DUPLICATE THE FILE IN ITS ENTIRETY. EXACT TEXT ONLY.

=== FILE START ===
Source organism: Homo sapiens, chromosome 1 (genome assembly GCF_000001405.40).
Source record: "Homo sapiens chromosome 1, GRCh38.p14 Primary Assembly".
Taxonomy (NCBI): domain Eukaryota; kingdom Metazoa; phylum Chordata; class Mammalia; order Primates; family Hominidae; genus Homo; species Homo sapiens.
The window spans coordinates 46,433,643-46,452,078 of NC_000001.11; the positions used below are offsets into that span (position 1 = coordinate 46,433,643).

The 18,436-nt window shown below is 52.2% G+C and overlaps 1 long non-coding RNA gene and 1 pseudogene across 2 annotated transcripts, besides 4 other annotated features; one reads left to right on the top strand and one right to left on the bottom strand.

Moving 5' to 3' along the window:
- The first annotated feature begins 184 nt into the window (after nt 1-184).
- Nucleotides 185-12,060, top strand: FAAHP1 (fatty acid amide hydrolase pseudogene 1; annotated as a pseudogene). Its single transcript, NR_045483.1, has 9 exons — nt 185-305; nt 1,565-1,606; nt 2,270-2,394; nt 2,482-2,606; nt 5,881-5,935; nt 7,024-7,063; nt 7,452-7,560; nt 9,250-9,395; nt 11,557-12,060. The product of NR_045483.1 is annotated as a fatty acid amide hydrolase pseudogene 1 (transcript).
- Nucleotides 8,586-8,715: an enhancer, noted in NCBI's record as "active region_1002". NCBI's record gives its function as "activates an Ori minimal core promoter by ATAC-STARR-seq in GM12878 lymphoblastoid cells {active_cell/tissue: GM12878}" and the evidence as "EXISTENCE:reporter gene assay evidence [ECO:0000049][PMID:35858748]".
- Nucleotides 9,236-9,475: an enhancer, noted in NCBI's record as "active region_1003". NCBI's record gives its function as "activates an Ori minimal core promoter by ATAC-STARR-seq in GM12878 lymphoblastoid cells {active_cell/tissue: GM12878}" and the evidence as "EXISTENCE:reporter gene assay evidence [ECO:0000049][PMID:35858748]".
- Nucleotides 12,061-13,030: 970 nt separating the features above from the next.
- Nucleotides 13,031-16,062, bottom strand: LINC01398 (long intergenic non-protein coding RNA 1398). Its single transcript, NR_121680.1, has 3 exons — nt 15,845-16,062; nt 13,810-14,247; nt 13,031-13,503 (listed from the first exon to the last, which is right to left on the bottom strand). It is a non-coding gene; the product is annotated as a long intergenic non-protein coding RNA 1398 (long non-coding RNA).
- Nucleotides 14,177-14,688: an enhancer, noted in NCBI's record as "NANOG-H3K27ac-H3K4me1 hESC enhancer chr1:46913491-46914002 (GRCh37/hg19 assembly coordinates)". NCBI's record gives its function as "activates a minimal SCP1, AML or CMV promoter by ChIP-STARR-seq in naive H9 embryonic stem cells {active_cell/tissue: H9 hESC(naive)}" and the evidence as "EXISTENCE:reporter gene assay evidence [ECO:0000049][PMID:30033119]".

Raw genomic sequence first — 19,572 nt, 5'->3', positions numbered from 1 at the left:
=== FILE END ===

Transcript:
Source organism: Homo sapiens, chromosome 1 (genome assembly GCF_000001405.40).
Source record: "Homo sapiens chromosome 1, GRCh38.p14 Primary Assembly".
Taxonomy (NCBI): domain Eukaryota; kingdom Metazoa; phylum Chordata; class Mammalia; order Primates; family Hominidae; genus Homo; species Homo sapiens.
The window spans coordinates 46,433,643-46,452,078 of NC_000001.11; the positions used below are offsets into that span (position 1 = coordinate 46,433,643).

The 18,436-nt window shown below is 52.2% G+C and overlaps 1 long non-coding RNA gene and 1 pseudogene across 2 annotated transcripts, besides 4 other annotated features; one reads left to right on the top strand and one right to left on the bottom strand.

Moving 5' to 3' along the window:
- The first annotated feature begins 184 nt into the window (after nt 1-184).
- Nucleotides 185-12,060, top strand: FAAHP1 (fatty acid amide hydrolase pseudogene 1; annotated as a pseudogene). Its single transcript, NR_045483.1, has 9 exons — nt 185-305; nt 1,565-1,606; nt 2,270-2,394; nt 2,482-2,606; nt 5,881-5,935; nt 7,024-7,063; nt 7,452-7,560; nt 9,250-9,395; nt 11,557-12,060. The product of NR_045483.1 is annotated as a fatty acid amide hydrolase pseudogene 1 (transcript).
- Nucleotides 8,586-8,715: an enhancer, noted in NCBI's record as "active region_1002". NCBI's record gives its function as "activates an Ori minimal core promoter by ATAC-STARR-seq in GM12878 lymphoblastoid cells {active_cell/tissue: GM12878}" and the evidence as "EXISTENCE:reporter gene assay evidence [ECO:0000049][PMID:35858748]".
- Nucleotides 9,236-9,475: an enhancer, noted in NCBI's record as "active region_1003". NCBI's record gives its function as "activates an Ori minimal core promoter by ATAC-STARR-seq in GM12878 lymphoblastoid cells {active_cell/tissue: GM12878}" and the evidence as "EXISTENCE:reporter gene assay evidence [ECO:0000049][PMID:35858748]".
- Nucleotides 12,061-13,030: 970 nt separating the features above from the next.
- Nucleotides 13,031-16,062, bottom strand: LINC01398 (long intergenic non-protein coding RNA 1398). Its single transcript, NR_121680.1, has 3 exons — nt 15,845-16,062; nt 13,810-14,247; nt 13,031-13,503 (listed from the first exon to the last, which is right to left on the bottom strand). It is a non-coding gene; the product is annotated as a long intergenic non-protein coding RNA 1398 (long non-coding RNA).
- Nucleotides 14,177-14,688: an enhancer, noted in NCBI's record as "NANOG-H3K27ac-H3K4me1 hESC enhancer chr1:46913491-46914002 (GRCh37/hg19 assembly coordinates)". NCBI's record gives its function as "activates a minimal SCP1, AML or CMV promoter by ChIP-STARR-seq in naive H9 embryonic stem cells {active_cell/tissue: H9 hESC(naive)}" and the evidence as "EXISTENCE:reporter gene assay evidence [ECO:0000049][PMID:30033119]".

Raw genomic sequence first — 19,572 nt, 5'->3', positions numbered from 1 at the left: